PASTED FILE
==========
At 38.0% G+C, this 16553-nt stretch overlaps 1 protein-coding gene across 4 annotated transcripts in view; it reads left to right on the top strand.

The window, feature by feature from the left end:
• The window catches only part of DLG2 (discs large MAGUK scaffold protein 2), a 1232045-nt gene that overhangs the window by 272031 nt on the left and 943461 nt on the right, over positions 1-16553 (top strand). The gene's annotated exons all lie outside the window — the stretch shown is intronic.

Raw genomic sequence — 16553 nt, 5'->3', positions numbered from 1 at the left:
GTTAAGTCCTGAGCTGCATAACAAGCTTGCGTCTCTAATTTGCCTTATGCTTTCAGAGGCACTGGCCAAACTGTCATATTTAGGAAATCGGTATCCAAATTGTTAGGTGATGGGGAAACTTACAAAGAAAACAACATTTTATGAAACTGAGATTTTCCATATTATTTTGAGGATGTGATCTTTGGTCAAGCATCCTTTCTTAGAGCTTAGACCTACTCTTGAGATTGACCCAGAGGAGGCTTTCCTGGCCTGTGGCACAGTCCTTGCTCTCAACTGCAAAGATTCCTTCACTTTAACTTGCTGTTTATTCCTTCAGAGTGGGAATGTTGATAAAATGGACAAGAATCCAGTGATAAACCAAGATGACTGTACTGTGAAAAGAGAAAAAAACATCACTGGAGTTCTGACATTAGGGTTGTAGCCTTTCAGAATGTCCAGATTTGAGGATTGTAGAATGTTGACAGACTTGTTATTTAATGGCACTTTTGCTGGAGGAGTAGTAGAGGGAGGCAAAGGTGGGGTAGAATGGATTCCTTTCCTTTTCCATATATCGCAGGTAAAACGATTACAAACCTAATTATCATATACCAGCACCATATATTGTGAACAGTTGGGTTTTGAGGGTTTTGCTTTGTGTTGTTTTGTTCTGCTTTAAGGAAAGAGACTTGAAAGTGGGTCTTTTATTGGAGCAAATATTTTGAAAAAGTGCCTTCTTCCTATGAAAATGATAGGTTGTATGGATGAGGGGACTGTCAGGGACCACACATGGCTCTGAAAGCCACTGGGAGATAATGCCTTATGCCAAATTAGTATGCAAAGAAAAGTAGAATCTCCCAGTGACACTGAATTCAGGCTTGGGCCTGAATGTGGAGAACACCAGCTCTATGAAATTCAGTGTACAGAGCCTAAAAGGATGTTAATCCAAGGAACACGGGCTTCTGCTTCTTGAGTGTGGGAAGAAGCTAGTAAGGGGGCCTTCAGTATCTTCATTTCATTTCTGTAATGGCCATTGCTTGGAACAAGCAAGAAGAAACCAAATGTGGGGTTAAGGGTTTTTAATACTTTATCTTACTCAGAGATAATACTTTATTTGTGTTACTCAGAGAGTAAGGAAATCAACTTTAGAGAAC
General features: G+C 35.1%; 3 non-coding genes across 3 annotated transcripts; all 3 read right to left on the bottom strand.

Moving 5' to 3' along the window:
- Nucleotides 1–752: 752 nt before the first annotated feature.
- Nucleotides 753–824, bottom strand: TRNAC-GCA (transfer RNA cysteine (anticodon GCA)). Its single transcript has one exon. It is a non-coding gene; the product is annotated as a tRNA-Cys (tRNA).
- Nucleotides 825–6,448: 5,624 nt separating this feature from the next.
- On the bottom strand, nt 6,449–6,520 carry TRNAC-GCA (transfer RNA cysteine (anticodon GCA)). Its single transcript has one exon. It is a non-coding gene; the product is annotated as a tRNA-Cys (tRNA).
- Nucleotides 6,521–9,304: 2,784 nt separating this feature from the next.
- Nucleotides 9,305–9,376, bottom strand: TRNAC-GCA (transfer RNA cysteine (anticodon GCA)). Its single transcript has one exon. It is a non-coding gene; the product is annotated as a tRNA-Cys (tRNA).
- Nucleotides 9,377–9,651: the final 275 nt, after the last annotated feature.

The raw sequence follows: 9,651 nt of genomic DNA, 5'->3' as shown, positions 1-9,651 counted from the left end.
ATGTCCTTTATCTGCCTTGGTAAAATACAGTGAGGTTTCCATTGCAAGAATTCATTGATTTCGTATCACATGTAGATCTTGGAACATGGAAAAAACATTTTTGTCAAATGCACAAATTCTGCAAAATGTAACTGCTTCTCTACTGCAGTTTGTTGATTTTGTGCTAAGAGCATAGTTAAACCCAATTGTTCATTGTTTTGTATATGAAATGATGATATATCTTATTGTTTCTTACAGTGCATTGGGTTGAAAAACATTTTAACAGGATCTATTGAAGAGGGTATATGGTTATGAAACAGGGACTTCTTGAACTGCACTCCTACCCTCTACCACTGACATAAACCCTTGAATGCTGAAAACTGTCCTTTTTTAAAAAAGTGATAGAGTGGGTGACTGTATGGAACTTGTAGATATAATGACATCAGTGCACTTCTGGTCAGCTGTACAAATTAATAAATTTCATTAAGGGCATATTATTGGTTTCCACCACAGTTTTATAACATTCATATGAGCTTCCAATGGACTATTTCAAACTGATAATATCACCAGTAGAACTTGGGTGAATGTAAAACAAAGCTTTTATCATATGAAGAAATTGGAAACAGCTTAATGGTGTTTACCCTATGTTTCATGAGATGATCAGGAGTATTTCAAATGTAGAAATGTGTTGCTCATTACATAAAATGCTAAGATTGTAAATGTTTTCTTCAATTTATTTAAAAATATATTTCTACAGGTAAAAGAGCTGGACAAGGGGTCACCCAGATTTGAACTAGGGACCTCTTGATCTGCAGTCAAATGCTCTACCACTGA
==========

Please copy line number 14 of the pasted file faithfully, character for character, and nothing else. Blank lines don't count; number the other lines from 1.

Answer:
- Nucleotides 9,377–9,651: the final 275 nt, after the last annotated feature.